At one point in his testimony before the county grand jury, Mike McDade made this observation: “You try and do the best job you can. But a political campaign is like no other activity that I can compare it to. If you try to compare normal legal or business principles — I am talking about the organizational structure — to a campaign, you will never complete analyzing it. It goes from total chaos to one splendid day when everything works. And then after that it falls apart.”
Perhaps no other single passage in the sixteen volumes of transcripts from the grand jury’s recent investigation better illuminates the source of the turmoil now surrounding Mayor Roger Hedgecock. McDade, who is currently the mayor's chief of staff, made the statement while attempting to describe to members of the grand jury the tangled intricacies of modern political campaigning, and while at the same time trying to defend himself and the mayor against allegations of criminal conduct — a daunting task, but one McDade was uniquely qualified to undertake.
He is one of Hedgecock's closest friends and advisors, he is a veteran of local politics, and he was the principal strategist for Hedgecock's 1983 mayoral campaign. Among the eighty-two witnesses who appeared for questioning, McDade revealed the keenest insight into contemporary San Diego politics; the transcription of his testimony is an engrossing document.
Because McDade's transcripts ran to more than 200 pages, editing was necessary due to the restrictions of space, though the integrity of his testimony has been preserved. All deletions have been marked by ellipses. Following McDade's testimony are major excerpts from Assistant District Attorney Richard Huffman's summation to the grand jury, as well as questions from the jurors. Deletions again have been marked by ellipses.
Deputy District Attorney James Hamilton questioned McDade, who had voluntarily appeared before the jury. Hamilton generally followed a chronological outline, beginning with questions about Hedgecock's nascent interest in running for mayor as early as June of 1980. The edited transcript below picks up at the point Hamilton’s questions began to concentrate on more recent developments, after Hedgecock has decided to campaign for mayor in the city's special election of 1983, which was prompted by Pete Wilson’s election to the U.S. Senate.
Mr. Hamilton: You said at some point in time after George Mitrovich became hired by J. David and Company, you were invited down by him to the J. David firm to look over the place; is that correct?
Mr. McDade: Yes.
Q: Did you ever have a discussion during the latter half of 1981 with Mr. Mitrovich concerning the friction that had developed between Mr. Hedgecock and Ms. Hoover?
A: I don’t recall any specific discussion with George about it.
Q: Did you ever discuss that subject with anyone?
A: Yes. Numerous times, and perhaps I can explain that.
Q: Okay. I would like to know what period of time you discussed it, over what period of time, and the general nature of the discussions.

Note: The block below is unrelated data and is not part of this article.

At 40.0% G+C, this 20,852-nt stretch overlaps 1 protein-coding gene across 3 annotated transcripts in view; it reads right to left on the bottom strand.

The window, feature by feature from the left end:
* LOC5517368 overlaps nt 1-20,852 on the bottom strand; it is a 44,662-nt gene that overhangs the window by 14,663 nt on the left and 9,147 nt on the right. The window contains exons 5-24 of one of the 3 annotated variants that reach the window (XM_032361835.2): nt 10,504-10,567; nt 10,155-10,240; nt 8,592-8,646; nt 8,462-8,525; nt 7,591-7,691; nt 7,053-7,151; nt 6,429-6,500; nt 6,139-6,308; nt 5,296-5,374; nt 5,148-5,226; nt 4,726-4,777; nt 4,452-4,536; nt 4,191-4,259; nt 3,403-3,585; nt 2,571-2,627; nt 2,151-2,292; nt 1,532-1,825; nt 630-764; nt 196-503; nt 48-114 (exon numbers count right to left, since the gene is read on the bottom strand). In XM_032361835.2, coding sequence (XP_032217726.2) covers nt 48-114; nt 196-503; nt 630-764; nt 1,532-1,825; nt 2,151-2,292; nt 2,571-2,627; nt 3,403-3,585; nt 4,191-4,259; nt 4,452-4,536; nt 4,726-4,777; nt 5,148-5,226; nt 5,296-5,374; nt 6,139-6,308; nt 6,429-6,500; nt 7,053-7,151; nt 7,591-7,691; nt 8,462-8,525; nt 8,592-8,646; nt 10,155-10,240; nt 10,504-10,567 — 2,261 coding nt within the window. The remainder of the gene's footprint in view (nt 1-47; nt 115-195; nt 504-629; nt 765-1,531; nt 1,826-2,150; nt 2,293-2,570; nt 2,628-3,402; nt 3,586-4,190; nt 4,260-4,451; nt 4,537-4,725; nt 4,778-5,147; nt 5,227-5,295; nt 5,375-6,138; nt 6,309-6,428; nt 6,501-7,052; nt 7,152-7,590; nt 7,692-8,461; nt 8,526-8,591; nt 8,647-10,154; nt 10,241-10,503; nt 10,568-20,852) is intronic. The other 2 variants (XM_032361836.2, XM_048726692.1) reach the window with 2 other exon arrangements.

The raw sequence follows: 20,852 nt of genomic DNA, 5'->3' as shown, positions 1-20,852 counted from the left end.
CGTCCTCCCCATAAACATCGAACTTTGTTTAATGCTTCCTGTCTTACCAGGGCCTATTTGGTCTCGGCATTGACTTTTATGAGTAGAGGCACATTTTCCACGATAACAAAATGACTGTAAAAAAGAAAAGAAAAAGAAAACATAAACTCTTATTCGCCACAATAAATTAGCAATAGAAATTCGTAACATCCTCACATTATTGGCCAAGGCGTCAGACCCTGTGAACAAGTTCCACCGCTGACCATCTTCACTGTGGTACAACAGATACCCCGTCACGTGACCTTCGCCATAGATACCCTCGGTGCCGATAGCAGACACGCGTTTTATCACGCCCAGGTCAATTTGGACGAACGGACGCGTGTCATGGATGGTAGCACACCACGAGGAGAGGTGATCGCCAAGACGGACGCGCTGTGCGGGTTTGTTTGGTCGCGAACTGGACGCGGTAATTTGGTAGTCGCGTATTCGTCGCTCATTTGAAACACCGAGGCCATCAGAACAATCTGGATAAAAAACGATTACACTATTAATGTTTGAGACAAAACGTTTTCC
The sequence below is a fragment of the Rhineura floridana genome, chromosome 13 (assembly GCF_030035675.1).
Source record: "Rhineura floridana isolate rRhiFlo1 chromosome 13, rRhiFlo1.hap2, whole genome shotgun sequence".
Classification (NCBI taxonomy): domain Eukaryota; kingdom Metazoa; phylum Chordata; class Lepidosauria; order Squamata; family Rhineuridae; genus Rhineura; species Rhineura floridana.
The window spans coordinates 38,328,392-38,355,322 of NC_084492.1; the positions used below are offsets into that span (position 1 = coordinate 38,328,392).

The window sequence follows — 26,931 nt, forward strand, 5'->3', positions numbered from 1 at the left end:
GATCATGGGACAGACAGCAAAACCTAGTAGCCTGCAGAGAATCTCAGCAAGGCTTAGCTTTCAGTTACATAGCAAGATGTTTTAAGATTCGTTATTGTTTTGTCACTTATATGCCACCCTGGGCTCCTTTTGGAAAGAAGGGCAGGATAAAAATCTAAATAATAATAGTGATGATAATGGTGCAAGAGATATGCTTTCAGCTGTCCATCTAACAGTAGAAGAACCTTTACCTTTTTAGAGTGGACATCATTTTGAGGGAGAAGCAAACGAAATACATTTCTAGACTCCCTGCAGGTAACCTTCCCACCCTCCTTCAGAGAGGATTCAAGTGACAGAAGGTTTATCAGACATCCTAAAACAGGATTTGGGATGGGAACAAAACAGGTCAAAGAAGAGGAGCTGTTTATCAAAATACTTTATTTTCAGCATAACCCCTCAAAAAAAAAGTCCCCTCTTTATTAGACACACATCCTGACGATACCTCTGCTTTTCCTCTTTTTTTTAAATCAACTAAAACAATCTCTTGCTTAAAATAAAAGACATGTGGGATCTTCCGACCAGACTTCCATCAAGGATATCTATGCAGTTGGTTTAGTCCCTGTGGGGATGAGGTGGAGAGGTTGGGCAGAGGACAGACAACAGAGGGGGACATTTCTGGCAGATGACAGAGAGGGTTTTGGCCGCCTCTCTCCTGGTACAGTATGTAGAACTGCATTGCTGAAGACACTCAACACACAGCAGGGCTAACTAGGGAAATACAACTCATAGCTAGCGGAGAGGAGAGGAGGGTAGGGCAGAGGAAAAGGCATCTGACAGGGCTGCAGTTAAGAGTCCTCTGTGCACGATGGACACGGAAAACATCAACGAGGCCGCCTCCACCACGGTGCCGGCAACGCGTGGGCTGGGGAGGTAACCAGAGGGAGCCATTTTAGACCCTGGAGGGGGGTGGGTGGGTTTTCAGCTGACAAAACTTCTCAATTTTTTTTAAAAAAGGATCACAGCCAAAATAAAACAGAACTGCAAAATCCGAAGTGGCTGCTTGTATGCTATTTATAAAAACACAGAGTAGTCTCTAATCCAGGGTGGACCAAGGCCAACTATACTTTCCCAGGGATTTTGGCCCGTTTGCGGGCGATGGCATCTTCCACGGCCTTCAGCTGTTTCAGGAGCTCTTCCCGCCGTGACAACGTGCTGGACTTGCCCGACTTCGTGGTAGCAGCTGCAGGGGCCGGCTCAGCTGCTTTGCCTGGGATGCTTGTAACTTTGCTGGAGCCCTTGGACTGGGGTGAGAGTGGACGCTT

A: The discussions started when Nancy walked out on George [Hoover] in, I think, 1980, leaving him with the teenage kids, and went off with Jerry Dominelli, who nobody knew who he was, but was still encumbered by a wife at that time.
Nancy took an awful lot of criticism from people who knew her at that time.
As in most divorce situations, both parties all of a sudden came to be avoided by their prior friends. I believe, for example, in my case, I saw Nancy in 1980 and did not see her again until 1983, would be my recollection. She pulled back from virtually all of her activities. Her husband, George, pulled back from his activities, and there were a lot of people who were assessing fault in the relationship to Nancy. They were very unhappy with her for the action she had taken.
Q: Did you discuss this situation with Mr. Hedgecock at any time?
A: Oh, I am sure I did. He was just wondering what could possibly have gone wrong with Nancy to ruin such a nice family.
Q: Did you hear Mr. Hedgecock on one or more occasions make derogatory remarks about Ms. Hoover concerning this situation?
A: Not about her, but about her action. He felt it was a mistake on her part.
Q: During your conversations with Mr. Mitrovich in the year 1981, did he ever mention to you the desirability of effecting a more harmonious relationship between Mr. Hedgecock and Ms. Hoover in order to obtain her help during the future political campaigns?
A: George [Mitrovich] frequently talks in terms like that. You know, when he went to work for Nancy, he made a point of letting everyone in town know this was a woman who had lots of money and who could be helpful to any cause, be it charitable or anything else. He was spreading this around town.
On one occasion, and I can’t remember when it was, he would say, “Mike, we could go to Nancy and get her to get contributions for us. How can I possibly ask her as long as she and Roger are still at odds?”
That was on his mind.
Q: What did you say to that?
Q: What did you say to that?
A: As I recall, it was a personal problem they would have to work out themselves.
Q: Well, was she — had she been a source of political funds in the past?
A: I don’t think so, because she had not — George Hoover, her husband, had — he is an excellent fund-raiser, and had acted as our finance chair, I believe, in ’75. But Nancy was not a fund-raiser for charitable purposes or anything else until she hooked up with Dominelli.
Q: Well, you know, it is common for politicians to try to be as friendly to people as they can whether or not they like them. Isn’t that almost a universal trait of a politician?